- UKRAINE CRISIS FUND
Reprinted from the March 17, 2022 issue (Vol. 137, No. 38) of The Oregon Observer, Oregon, WI
Helping from afar
Prayer service at Oregon church helps fund Ukrainian humanitarian, relief efforts
When Nick and Kerri Laper left Ukraine for an international vacation in mid-February, they had pondered to their travel agent about whether they’d be able to come back.
At that point, there were rumblings of military action by the Russian military, but the Lapers’ travel agent had been more flippant about it, convinced an invasion wouldn’t happen. So the couple packed up their momentos just in case before leaving for vacation in Egypt – and haven’t returned since, as a no-fly zone was established in Ukraine.
Nick said in the days and weeks leading up to the invasion, many like their travel agent were in denial, or downplayed any possible Russian occupation by saying that it’s happened before, and they’d get through it just like they did then.
“The attitude of the people was pretty standard, this isn’t going to happen,” he said. “When we left, things were going along pretty normally … as we got closer to the date that we would leave, I asked the travel agent, ‘With everything coming down, what happens if we can’t get back?’
“She was like, ‘Oh, c’mon … we’ve never not brought a charter back,’” Nick added.
Instead, the Lapers are now back at their Fitchburg home – where they spend around a third of their year as they’ve split their time between Wisconsin and Ukraine for the last two decades. There, they are working daily to keep their mission work going by funneling shipments of food into the war-torn country through their networks of people in Poland and Ukraine, as well as keep tabs on their staff, some of whom have fled the country and others who have been forced to stay because they are men between the ages of 18-60.
The Lapers, along with others who have connections to Ukraine, spoke at Faith Lutheran Church in Oregon on Friday, March 11, holding a candlelight prayer service for peace in Ukraine where donations were collected to provide food and medical services to people in Ukraine as a humanitarian crisis unfolds. Much of the presentations prior to the service focused on what was happening in Ukraine, the history between the two former Soviet Union states and challenges with getting aid into the country, as the central bank limited cash withdrawals and stopped issuing foreign currency to the general public.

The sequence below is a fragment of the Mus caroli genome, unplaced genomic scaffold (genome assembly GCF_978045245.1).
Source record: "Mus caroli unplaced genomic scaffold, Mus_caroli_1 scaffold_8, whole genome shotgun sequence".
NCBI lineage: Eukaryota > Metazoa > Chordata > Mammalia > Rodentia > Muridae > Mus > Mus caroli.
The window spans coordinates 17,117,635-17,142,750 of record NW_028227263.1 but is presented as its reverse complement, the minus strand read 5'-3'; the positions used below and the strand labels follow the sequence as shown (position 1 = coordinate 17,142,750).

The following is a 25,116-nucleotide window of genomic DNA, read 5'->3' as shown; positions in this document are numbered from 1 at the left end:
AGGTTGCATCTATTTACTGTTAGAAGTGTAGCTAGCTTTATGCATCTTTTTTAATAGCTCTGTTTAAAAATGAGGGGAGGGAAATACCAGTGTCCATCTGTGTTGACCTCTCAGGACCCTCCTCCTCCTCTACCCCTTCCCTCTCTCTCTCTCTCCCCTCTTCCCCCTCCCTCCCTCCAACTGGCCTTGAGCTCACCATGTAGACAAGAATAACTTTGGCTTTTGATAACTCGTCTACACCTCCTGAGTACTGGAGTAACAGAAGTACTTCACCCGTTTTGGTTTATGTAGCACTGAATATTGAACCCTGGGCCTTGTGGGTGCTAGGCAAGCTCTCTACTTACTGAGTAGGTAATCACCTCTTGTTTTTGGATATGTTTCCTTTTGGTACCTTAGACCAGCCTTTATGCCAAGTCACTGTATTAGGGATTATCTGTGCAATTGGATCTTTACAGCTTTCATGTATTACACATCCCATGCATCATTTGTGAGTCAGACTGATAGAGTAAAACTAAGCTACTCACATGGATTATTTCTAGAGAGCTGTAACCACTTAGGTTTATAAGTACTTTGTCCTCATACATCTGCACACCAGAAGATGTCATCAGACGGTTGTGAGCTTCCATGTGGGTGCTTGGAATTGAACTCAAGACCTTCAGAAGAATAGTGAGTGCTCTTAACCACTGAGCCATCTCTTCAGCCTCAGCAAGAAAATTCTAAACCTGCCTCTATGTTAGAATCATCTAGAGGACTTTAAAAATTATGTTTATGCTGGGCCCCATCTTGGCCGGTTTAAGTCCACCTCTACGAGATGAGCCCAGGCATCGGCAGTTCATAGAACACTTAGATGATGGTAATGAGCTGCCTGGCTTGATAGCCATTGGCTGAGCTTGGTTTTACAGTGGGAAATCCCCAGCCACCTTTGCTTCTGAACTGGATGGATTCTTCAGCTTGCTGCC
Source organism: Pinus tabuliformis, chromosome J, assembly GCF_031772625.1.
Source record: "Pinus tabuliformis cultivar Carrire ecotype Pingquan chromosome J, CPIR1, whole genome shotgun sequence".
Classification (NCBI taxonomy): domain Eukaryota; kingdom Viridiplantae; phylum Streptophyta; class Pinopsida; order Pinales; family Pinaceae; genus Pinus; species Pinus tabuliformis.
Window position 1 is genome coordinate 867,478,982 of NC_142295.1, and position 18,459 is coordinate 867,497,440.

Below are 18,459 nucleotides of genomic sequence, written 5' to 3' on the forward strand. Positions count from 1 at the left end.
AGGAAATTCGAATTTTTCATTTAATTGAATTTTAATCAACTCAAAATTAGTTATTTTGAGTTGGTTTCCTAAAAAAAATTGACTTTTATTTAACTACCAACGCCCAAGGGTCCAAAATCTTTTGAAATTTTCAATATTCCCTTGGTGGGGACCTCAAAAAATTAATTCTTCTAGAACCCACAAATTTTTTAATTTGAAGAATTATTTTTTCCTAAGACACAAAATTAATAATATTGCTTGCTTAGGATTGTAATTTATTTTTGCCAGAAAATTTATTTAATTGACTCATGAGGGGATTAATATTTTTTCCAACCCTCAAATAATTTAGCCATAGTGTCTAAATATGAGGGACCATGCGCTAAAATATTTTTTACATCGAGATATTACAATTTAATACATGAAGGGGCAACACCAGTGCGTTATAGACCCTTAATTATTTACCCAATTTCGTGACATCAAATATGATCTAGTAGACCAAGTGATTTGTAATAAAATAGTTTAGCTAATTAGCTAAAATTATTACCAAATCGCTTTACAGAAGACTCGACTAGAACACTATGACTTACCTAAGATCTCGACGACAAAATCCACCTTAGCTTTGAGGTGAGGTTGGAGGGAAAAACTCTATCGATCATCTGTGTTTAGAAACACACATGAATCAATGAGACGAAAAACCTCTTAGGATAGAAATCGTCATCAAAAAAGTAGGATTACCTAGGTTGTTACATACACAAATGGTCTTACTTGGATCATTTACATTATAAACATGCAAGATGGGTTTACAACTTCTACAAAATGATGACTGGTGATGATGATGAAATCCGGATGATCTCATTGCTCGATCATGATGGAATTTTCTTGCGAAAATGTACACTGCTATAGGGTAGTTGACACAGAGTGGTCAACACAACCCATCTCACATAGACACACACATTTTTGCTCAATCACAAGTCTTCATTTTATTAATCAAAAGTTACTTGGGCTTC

Nick said that the first shipment of non-perishable food and medicine they helped coordinate arrived in Ukraine on Sunday, March 13, and a second is on its way.
The Russian invasion of Ukraine started in the early morning hours of Thursday, Feb. 24, and has resulted in multiple cities throughout the country left devastated and damaged as approximately 2 million people have fled to nearby states such as Poland, Hungary and Slovakia. Since the start of the invasion, Russian forces have attacked airports, energy plants and civilian infrastructure such as hospitals as they’ve advanced through Ukraine with the intent of capturing the capital city of Kyiv and ousting the democratically elected government.
Ukraine was a republic in the Soviet Union prior to it declaring its independence in August 1991.
Conflict with Russia in the last decade is not new. In February and March 2014, Russia invaded Crimea, a Ukrainian peninsula on the south side of the country, and later annexed it, setting up a pro-Russian government.
Prior to the most recent Russian invasion, the Lapers were working in Ukraine with the Gift of Life International Charitable Fund, a Confessional Lutheran Christian-based providing medical services such as medical and dental care, pregnancy counseling and material aid such as clothing and hygiene products. The couple would spend four months in Ukraine, living at their home in Ternopil, a city of 217,000 on the far western side of the country a few hours from the Ukrainian-Poland border, and would come back to Wisconsin for two months to ship medical supplies such as hemoglobin, dental fillings and anesthesia overseas.
Now, much of that shipment coordination, as well as phone calls and emails checking in with staff and other American citizens currently in Ukraine as a part of Kerry’s work as a warden for the U.S. Embassy, is happening in the Lapers’ second-story apartment in a home nestled in a woody area off of Syene Road. They’re hoping to instead return to Europe and temporarily relocate to Poland to make the process of coordinating aid and medical services easier, Kerry said.